At Bryan Collegiate High School, celebrating homecoming looks a little different: It involves seven colors and 21 different mascots.
On Friday afternoon, the student body congregated in the school gymnasium, dressed in bright hues and carrying a menagerie of cardboard props for a pep rally to get pumped for the school’s homecoming soccer game. Bryan Collegiate does not host a UIL football team, so the school’s varsity soccer team played the high school alumni in a Friday match as part of homecoming.
Students moved across the gym floor displaying decorated cardboard boxes — some carried, others worn. The projects represented school spirit as well as a friendly competition between the school’s “houses” and “families” — classifications of students randomly divided and personified by animals and colors, much like the system described in the popular Harry Potter series.
“Since high schools don’t have homecoming parades through town anymore, this our kind of alternative for each group of students to represent themselves to the school community and to take pride [in] what they came up with,” said Lori Nichols, who teaches Path College Career, or PCC, at the school.
Upon beginning Bryan Collegiate, each student is randomly sorted into one of the school’s seven “houses,” represented by a specific color and broader animal type, such as the green Reptilia house. The student is also randomly sorted into one of three “families” within each house, represented by a more specific species, such as the Turtles within the Reptilia house.
Each family hosts 20-25 students from freshmen to seniors, and the groups congregate for about an hour each week, where they work on projects and practice social skills and team building exercises. The school’s houses are encouraged to compete against one another for “spirit points” earned throughout each semester through projects completed, school spirit and acts of exceptionally good character. The cardboard homecoming spirit props were created by each family of students in an attempt to garner more spirit points and win the coveted “house cup” by the end of December.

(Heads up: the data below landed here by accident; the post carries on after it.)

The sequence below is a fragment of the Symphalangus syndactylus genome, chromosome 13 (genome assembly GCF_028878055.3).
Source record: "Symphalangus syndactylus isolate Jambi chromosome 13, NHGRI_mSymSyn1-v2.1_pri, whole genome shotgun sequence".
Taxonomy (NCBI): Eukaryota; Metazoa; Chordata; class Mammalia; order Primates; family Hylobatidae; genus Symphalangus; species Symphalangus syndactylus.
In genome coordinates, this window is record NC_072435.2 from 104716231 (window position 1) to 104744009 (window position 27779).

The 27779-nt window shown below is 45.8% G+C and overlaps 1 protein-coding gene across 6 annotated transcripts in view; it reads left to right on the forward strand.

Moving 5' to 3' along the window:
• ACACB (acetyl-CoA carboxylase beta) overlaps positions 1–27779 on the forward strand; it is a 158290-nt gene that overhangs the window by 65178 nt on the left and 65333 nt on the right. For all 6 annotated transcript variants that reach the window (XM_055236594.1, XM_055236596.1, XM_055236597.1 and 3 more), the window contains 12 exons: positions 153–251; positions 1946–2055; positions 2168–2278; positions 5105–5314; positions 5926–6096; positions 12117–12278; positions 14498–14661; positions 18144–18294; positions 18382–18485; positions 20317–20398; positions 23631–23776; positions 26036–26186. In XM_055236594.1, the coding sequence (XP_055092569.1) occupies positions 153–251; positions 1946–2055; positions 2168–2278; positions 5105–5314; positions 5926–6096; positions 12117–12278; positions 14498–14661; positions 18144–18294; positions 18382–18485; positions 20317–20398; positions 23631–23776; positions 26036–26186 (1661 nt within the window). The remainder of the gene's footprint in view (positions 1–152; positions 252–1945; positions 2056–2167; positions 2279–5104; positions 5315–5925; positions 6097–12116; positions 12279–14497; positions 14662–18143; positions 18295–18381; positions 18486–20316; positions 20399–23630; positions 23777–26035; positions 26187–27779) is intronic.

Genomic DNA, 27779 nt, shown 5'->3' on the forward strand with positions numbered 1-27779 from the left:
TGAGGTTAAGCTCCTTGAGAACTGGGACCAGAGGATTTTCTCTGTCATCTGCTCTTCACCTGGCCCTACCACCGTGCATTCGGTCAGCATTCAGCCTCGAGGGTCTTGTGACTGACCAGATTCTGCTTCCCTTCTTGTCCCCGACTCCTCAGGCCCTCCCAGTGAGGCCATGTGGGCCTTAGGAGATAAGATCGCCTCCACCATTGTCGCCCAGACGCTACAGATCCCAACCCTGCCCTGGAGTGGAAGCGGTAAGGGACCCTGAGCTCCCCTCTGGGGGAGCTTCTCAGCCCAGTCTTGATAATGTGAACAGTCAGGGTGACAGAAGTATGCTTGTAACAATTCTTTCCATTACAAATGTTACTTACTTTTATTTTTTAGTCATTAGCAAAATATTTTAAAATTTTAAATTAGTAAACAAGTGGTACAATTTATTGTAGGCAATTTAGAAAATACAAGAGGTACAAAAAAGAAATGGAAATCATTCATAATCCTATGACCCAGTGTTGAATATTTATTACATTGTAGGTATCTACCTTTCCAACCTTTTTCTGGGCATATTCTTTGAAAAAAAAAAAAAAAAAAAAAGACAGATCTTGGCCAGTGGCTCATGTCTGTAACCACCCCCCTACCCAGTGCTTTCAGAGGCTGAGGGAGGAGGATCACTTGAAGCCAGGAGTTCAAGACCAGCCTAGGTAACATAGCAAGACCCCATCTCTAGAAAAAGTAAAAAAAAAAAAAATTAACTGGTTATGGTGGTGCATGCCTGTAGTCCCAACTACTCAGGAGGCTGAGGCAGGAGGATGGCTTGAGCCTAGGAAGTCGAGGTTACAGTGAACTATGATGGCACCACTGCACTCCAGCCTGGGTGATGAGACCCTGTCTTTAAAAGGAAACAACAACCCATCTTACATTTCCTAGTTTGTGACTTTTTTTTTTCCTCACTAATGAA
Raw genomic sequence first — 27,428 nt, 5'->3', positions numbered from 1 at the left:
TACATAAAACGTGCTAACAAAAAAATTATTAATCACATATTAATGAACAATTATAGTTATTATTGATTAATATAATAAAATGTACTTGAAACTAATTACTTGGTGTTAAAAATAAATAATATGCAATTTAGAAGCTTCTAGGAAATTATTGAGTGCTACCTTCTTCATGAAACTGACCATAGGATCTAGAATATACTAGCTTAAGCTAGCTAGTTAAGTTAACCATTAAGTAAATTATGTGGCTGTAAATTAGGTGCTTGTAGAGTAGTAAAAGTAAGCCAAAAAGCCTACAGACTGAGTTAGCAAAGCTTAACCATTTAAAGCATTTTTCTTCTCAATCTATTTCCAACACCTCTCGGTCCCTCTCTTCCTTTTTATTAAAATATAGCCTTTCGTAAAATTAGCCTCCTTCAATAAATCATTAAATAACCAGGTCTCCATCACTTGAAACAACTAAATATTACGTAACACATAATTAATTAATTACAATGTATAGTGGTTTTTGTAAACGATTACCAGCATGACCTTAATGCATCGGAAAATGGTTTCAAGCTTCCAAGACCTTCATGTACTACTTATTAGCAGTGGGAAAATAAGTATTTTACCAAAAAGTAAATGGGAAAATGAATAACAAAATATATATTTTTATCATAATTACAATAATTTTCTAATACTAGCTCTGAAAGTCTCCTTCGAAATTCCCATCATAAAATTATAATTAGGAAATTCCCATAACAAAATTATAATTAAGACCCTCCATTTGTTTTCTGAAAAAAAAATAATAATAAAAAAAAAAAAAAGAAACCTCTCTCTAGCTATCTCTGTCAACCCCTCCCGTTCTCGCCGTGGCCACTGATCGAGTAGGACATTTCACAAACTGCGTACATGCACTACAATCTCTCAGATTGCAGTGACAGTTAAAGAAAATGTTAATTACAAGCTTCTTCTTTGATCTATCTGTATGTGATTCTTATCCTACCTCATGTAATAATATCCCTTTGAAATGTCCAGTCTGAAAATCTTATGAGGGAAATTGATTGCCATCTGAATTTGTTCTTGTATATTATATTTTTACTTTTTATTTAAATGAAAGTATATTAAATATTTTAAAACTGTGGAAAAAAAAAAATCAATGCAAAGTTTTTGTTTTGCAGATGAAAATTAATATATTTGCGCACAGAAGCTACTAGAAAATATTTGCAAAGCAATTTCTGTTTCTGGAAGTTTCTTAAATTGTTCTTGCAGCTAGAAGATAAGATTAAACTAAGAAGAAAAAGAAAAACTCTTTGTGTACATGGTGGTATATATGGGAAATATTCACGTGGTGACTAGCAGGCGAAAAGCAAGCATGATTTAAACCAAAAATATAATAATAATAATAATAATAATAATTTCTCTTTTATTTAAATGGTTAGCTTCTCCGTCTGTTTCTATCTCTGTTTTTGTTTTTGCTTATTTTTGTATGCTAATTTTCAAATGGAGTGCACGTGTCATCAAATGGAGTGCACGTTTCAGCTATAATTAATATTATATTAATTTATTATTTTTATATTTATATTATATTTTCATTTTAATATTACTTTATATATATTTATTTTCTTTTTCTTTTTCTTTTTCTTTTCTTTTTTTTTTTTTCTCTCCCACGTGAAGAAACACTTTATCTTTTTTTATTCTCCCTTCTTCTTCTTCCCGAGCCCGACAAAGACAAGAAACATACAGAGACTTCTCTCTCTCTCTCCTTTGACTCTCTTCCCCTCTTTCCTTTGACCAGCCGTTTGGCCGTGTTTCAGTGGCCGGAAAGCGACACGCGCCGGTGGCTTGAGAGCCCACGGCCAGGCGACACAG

Andrea Tirado, a Bryan Collegiate freshman, is a member of Aves house, specifically the Owl family. On Friday, she arrived at school decked head to toe in her family’s color of royal blue, even sporting blue face paint and blue hair coloring. She had helped create a rainbow bird house filled with clay birds for her family’s cardboard prop.
“Our group thought about how to involve every family in the school,” Tirado said as she showed off her team’s box. “[We] put each family color on the sides, and we involved the panther, too, since the panther is the school mascot — as well as the different birds.”
Upperclassmen are encouraged to take leadership roles within their families and to encourage and mentor younger students. Mallory Garner, a junior with Mustelidae house’s Badger family, was selected as one of two official leaders within the her family.
“We teach our classmates social and emotional lessons about topics like cyberbullying,” she explained. “Or [we teach] communication skills, and how to build positive relationships. It’s a very fun process for us.”
For the homecoming prop project, the Badger family designed a cardboard badger-shaped helmet and a faux cardboard lantern with battery-powered candles. Like Garner’s outfit and makeup worn Friday, the props were bright yellow, the color of the Mustelidae house. The Badger family showed off their art projects in the gym to school faculty, as well as two local radio DJs with KNDE-FM, Candy 95, who helped judge projects as honorary guests.
Candy 95 presented the school with a championship belt, which they gave to symbolically designate Bryan Collegiate the best high school in the local area.
Biology teacher and Snake family faculty adviser Aubany Moon, who was wearing green Snake regalia, said the school classification system was first enacted three years ago.
“We already had an amazing culture here,” she said. “... having families just really amplified it... it gives the kids something to hold onto besides sports or academics. It’s something they can be a part of.”